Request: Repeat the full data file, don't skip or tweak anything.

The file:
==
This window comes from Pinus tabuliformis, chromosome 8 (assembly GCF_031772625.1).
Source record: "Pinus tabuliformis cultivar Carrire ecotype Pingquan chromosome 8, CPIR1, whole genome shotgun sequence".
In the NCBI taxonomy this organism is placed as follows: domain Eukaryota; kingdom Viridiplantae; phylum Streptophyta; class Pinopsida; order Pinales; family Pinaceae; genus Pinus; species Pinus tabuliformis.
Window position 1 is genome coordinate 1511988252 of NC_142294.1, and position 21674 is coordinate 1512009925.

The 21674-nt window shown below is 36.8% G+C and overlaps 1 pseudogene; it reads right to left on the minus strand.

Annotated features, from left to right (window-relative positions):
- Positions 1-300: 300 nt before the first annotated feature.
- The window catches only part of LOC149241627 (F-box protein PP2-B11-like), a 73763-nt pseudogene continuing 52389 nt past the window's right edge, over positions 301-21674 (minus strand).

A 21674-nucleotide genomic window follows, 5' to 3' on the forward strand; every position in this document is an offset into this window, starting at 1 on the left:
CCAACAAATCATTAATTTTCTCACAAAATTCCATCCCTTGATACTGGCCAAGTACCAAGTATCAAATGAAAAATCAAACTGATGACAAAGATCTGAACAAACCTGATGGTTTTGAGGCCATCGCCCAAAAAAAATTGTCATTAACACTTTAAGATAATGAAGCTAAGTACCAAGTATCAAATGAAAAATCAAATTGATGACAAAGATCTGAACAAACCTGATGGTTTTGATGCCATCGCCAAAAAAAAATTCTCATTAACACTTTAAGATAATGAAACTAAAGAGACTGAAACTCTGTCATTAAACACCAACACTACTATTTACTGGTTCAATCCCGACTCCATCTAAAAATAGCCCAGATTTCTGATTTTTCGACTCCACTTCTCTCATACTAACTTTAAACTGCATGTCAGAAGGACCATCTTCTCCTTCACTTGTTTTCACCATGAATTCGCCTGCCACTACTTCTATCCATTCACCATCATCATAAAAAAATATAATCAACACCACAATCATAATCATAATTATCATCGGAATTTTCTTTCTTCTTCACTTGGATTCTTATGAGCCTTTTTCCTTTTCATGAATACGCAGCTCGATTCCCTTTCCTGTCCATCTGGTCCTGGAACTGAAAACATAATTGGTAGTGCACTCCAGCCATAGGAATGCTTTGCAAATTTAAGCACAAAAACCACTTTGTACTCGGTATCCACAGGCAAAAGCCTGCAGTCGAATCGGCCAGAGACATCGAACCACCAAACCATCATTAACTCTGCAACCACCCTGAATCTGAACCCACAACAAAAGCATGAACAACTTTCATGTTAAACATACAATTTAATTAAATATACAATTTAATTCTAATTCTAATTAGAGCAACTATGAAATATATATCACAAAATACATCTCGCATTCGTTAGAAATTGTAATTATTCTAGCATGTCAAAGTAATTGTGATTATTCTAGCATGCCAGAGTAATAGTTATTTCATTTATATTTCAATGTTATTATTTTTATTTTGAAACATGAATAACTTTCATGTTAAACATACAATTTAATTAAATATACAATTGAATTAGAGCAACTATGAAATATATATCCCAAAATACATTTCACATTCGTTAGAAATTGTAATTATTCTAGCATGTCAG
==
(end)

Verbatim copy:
This window comes from Pinus tabuliformis, chromosome 8 (assembly GCF_031772625.1).
Source record: "Pinus tabuliformis cultivar Carrire ecotype Pingquan chromosome 8, CPIR1, whole genome shotgun sequence".
In the NCBI taxonomy this organism is placed as follows: domain Eukaryota; kingdom Viridiplantae; phylum Streptophyta; class Pinopsida; order Pinales; family Pinaceae; genus Pinus; species Pinus tabuliformis.
Window position 1 is genome coordinate 1511988252 of NC_142294.1, and position 21674 is coordinate 1512009925.

The 21674-nt window shown below is 36.8% G+C and overlaps 1 pseudogene; it reads right to left on the minus strand.

Annotated features, from left to right (window-relative positions):
- Positions 1-300: 300 nt before the first annotated feature.
- The window catches only part of LOC149241627 (F-box protein PP2-B11-like), a 73763-nt pseudogene continuing 52389 nt past the window's right edge, over positions 301-21674 (minus strand).

A 21674-nucleotide genomic window follows, 5' to 3' on the forward strand; every position in this document is an offset into this window, starting at 1 on the left:
CCAACAAATCATTAATTTTCTCACAAAATTCCATCCCTTGATACTGGCCAAGTACCAAGTATCAAATGAAAAATCAAACTGATGACAAAGATCTGAACAAACCTGATGGTTTTGAGGCCATCGCCCAAAAAAAATTGTCATTAACACTTTAAGATAATGAAGCTAAGTACCAAGTATCAAATGAAAAATCAAATTGATGACAAAGATCTGAACAAACCTGATGGTTTTGATGCCATCGCCAAAAAAAAATTCTCATTAACACTTTAAGATAATGAAACTAAAGAGACTGAAACTCTGTCATTAAACACCAACACTACTATTTACTGGTTCAATCCCGACTCCATCTAAAAATAGCCCAGATTTCTGATTTTTCGACTCCACTTCTCTCATACTAACTTTAAACTGCATGTCAGAAGGACCATCTTCTCCTTCACTTGTTTTCACCATGAATTCGCCTGCCACTACTTCTATCCATTCACCATCATCATAAAAAAATATAATCAACACCACAATCATAATCATAATTATCATCGGAATTTTCTTTCTTCTTCACTTGGATTCTTATGAGCCTTTTTCCTTTTCATGAATACGCAGCTCGATTCCCTTTCCTGTCCATCTGGTCCTGGAACTGAAAACATAATTGGTAGTGCACTCCAGCCATAGGAATGCTTTGCAAATTTAAGCACAAAAACCACTTTGTACTCGGTATCCACAGGCAAAAGCCTGCAGTCGAATCGGCCAGAGACATCGAACCACCAAACCATCATTAACTCTGCAACCACCCTGAATCTGAACCCACAACAAAAGCATGAACAACTTTCATGTTAAACATACAATTTAATTAAATATACAATTTAATTCTAATTCTAATTAGAGCAACTATGAAATATATATCACAAAATACATCTCGCATTCGTTAGAAATTGTAATTATTCTAGCATGTCAAAGTAATTGTGATTATTCTAGCATGCCAGAGTAATAGTTATTTCATTTATATTTCAATGTTATTATTTTTATTTTGAAACATGAATAACTTTCATGTTAAACATACAATTTAATTAAATATACAATTGAATTAGAGCAACTATGAAATATATATCCCAAAATACATTTCACATTCGTTAGAAATTGTAATTATTCTAGCATGTCAG